Mar 15, 2013 / 7:05 pm
The Obama administration announced Friday that it is abandoning a key part of its European missile defence plan: an interceptor that had been strongly opposed by Russia. It cited development problems and a lack of money.
The cancellation of the interceptors, which were to be deployed in Poland and possibly Romania early next decade, offers a potential opening for new arms control talks. Russian officials suspect the interceptors were a counter to their missiles and had indicated that they would not consider further nuclear arms cuts unless their concerns were resolved.
Secretary of Defence Chuck Hagel announced the cancellation Friday as part of an overall restructuring of the missile defence plans aimed at stopping missiles from North Korea and Iran. He made no reference to Russia's objections to the European plans in his announcement. He said that other parts of the missile defence plans in Europe would move forward and that the U.S. commitment to missile defence in Europe "remains ironclad."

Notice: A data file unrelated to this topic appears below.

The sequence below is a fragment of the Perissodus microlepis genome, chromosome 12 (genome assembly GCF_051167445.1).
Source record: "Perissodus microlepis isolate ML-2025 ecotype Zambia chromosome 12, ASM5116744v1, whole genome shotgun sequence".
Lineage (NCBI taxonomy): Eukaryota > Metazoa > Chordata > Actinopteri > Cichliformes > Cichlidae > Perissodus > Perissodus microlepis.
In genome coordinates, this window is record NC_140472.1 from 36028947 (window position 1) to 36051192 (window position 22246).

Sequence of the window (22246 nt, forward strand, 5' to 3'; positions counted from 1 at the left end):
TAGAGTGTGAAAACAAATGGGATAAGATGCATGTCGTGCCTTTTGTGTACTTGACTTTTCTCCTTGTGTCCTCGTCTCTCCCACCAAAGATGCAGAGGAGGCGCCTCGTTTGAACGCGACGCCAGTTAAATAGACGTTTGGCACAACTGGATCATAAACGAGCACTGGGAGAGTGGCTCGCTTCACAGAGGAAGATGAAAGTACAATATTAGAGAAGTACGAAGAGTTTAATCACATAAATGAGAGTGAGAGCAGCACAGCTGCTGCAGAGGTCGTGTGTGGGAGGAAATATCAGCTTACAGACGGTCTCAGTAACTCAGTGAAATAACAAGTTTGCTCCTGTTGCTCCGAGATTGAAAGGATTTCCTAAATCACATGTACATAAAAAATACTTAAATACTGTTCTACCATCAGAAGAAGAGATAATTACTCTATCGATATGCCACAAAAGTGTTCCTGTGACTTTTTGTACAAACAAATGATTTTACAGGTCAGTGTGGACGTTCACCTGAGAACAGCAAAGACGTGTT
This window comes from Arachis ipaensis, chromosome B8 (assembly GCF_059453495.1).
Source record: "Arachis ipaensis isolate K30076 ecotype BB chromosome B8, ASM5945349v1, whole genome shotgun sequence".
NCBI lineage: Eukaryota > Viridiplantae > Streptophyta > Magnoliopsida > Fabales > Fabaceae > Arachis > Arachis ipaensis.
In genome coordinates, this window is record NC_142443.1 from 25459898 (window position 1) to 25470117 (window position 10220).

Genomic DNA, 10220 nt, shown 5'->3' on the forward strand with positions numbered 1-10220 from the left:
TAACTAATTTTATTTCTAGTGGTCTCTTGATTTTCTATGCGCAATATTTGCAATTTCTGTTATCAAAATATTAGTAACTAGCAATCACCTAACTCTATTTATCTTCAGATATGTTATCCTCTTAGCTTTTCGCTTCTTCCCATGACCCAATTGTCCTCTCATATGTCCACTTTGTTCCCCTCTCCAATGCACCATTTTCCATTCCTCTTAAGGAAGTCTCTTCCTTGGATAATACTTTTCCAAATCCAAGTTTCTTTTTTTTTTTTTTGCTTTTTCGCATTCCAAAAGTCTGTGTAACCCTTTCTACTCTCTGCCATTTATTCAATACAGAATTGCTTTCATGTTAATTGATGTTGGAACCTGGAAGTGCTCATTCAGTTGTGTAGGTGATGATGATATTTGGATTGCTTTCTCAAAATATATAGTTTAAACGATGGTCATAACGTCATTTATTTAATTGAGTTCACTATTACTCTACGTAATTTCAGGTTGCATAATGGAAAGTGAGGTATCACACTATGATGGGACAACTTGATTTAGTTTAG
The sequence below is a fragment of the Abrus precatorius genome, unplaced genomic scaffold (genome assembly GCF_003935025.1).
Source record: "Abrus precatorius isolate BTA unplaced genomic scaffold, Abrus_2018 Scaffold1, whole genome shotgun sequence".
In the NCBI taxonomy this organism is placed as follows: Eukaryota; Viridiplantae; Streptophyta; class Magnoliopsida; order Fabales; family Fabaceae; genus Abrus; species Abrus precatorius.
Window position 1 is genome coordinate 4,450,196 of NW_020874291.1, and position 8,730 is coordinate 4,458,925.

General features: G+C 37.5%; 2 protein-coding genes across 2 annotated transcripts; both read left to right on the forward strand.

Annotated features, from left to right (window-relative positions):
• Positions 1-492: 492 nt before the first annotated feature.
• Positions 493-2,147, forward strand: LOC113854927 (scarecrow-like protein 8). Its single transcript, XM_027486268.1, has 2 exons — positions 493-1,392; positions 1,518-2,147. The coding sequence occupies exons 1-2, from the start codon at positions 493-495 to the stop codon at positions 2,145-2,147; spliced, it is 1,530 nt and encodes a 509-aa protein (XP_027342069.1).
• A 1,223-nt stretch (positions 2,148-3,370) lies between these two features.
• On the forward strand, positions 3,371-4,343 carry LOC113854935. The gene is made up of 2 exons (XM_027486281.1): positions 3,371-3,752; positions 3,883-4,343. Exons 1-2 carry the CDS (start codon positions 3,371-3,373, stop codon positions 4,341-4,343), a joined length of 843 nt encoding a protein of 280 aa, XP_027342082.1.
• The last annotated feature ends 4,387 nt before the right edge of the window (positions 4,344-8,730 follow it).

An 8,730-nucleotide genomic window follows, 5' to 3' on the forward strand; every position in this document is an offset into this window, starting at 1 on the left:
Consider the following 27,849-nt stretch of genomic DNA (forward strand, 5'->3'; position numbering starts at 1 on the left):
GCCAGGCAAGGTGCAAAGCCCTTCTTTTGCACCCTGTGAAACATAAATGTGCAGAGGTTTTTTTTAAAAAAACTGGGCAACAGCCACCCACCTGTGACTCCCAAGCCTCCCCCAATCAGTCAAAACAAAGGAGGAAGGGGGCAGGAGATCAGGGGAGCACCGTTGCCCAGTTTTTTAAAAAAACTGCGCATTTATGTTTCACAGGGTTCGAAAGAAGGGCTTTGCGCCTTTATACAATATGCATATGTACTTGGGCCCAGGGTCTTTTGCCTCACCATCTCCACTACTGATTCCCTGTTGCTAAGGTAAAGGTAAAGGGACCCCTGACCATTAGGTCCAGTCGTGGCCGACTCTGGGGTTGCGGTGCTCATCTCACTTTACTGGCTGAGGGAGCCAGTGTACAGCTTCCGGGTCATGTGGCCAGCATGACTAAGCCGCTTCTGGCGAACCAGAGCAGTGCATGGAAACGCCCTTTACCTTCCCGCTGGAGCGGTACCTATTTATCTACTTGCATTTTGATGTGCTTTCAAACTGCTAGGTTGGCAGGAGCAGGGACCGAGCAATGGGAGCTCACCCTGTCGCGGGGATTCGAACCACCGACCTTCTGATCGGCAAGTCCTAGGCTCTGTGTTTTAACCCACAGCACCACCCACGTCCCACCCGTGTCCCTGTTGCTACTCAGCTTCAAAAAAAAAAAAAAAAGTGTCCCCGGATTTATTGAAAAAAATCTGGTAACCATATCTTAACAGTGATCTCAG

The restructuring includes spending $1 billion to add 14 new interceptors to the 26 that are in underground silos in Alaska to counter the threat from North Korea.
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